Hiked up to Summit Lake from the trailhead at Echo Lake and past the Chicago Lakes. Summited Spalding and Evans.
Also my first 14er (and second Colorado summit behind Spalding)
Ran a half marathon from Echo Lake to the summit of Mount Evans in 3:31. Slow, I know, but fun!
During a trip to Colorado I went to Mount Evans the day after a big storm went through the area.
Attempted two times from the west, but got stormed out. The road was closed at Summit Lake and ended up running up the road from there.
Had a nice little hike with a good friend. A bit windy though
Surprised to find that the trail through the willows is much easier to follow than 5 years ago. Good day!
When given a half day, we headed up some ramps and a gully on the north face of Mt. Evans. There were a few fun 4th class moves at the top. Mt. Spalding was an easy bag on the hike out.
Great loop. Decended through the willows, which wasn't all that much fun. Luckily it wasn't too wet, but it wasn't too hard to imagine. When coming down the gully, the cars sure do look far away.
summit lake > spaulding > evans
Nice views before sunset.
Biked up from Idaho Springs. Whoosh -- really took it out of me -- a lot harder than I anticipated.
Awesome day with no threat of storms. This route has a bit of everything. Descent back to Guanella took way longer than I thought it would.
From Echo Lake, Chicago Lakes, Mt. Spalding route with my oldest son. Ran most of the way up to Chicago Lakes. On the way down five emergency vehicles were driving up, with sirens on. I wonder what would have happened.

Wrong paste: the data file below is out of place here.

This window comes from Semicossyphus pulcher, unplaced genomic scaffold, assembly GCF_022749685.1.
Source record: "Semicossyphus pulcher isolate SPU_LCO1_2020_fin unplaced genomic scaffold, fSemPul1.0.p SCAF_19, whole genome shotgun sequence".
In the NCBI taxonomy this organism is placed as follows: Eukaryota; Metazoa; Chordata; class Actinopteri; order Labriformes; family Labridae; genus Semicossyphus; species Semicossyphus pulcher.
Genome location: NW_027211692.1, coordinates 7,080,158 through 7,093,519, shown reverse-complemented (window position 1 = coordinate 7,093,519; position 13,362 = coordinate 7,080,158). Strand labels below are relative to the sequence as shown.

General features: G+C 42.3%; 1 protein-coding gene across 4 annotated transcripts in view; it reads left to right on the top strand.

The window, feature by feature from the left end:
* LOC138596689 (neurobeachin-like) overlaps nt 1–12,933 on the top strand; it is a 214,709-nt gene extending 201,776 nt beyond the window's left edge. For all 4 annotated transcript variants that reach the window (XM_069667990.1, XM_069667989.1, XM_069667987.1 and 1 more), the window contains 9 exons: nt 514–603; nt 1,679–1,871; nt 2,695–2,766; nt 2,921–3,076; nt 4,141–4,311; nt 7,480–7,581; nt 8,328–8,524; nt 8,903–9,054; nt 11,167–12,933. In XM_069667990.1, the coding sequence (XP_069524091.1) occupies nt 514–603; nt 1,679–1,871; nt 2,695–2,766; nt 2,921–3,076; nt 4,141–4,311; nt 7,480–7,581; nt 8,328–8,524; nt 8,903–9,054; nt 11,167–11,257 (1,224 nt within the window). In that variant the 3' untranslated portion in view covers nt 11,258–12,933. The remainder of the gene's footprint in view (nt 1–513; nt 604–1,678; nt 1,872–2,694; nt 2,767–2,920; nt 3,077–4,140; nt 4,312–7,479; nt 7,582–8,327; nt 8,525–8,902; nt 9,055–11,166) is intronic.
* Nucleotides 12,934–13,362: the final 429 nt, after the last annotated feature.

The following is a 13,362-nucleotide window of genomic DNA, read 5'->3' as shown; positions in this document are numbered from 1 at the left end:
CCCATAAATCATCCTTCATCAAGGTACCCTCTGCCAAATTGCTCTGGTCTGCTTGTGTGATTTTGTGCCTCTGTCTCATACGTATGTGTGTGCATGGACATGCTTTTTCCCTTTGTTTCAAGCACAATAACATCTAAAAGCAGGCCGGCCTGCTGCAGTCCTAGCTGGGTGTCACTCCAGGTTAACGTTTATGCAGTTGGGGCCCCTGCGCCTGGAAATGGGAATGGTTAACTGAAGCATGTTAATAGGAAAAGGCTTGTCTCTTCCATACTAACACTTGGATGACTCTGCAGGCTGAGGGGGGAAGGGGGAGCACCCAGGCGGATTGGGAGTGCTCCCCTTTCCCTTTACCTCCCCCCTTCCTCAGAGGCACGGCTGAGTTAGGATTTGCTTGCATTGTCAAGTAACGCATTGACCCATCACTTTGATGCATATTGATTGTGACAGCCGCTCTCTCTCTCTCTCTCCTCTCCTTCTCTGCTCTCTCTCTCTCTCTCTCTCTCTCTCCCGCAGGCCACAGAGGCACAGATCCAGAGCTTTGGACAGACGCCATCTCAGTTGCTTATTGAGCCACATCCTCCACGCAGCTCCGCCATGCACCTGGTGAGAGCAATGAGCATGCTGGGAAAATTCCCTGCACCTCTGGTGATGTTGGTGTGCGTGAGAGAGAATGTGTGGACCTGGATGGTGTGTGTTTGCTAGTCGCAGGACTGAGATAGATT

Did the "easy" northeast face from Summit Lake after camping at Echo Lake the night before. Fitful sleep at high altitude seemed like it was going to be a problem, but it helped a ton early on in the hike. Topped out from the steep route at about 10am, but scrapped plans to loop over West Evans and Spalding due to the gusty winds. Other than gusts and cold(!), it was a gorgeous day with great views in all directions!
I just did a drive up on this peak so that I could get some acclimatization for my hikes next week. A beautiful peak. And the best part.... we saw a huge herd of mountain goats along the way down.
Looped from Summit Lake to Spalding to Evans. Very foggy, but I'm glad I didn't turn back!
climbed from Summit Lake, over spalding to he summit.
Traversed from Bierstadt via Sawtooth: nice solid rock, lots of exposure if you trying to stay on the ridge proper. Scrambled along Mt. Evans West Ridge over a couple of false summits before arriving on the crowded summit. Nice scrambling, good weather, stunning views!
I hiked up the trail a bit, but nap time and high elevation made me sleepy, so Daddy carried me the rest of the way to the top.
Hey, when you guys summit Mount Shasta, do you start at the Pacific coast, at sea level? Do you start closer to the mountain, at 3500 feet, in the town of Mount Shasta? Or do you DRIVE UP AS FAR AS YOU CAN, to Bunny Flat (or whatever trailhead), and start from there?
How about Mount Whitney? Do you start hiking in Lone Pine, at 3700 feet? Or do you DRIVE UP AS FAR AS YOU CAN and then start hiking from there?
How about Longs Peak? From Estes Park? From Loveland? From the Atlantic Ocean? Or how about DRIVING UP AS FAR AS YOU CAN and then start hiking from there?
So the same goes for Mount Evans.
The exercise one gets from starting at a lower point is worthwhile for sure, and obviously if you started at the lower point, your summit achievement is more of an accomplishment than that of someone who hiked from a higher trailhead. But if I'm going to get exercise from a mountain-wilderness-hiking experience, I would prefer to get it on a trail that doesn't take you to a parking lot full of cars and people who drove up. If you can drive up, I would prefer to do it that way, because it seems rather unsatisfying to hike to a place you can drive a car.
So here are my Evans summits, from the 14150-foot trailhead, of course:
13 July 1997.
03 July 2010: With DayHikerJr, who hiked up part of the way before I had to carry him. I guess unacclimatized 2-year-olds can get sleepy at 14000 feet, especially around midday nap time. We were on a cross-country trip, returning to Nevada after spending a couple of weeks below 1000 feet in Michigan.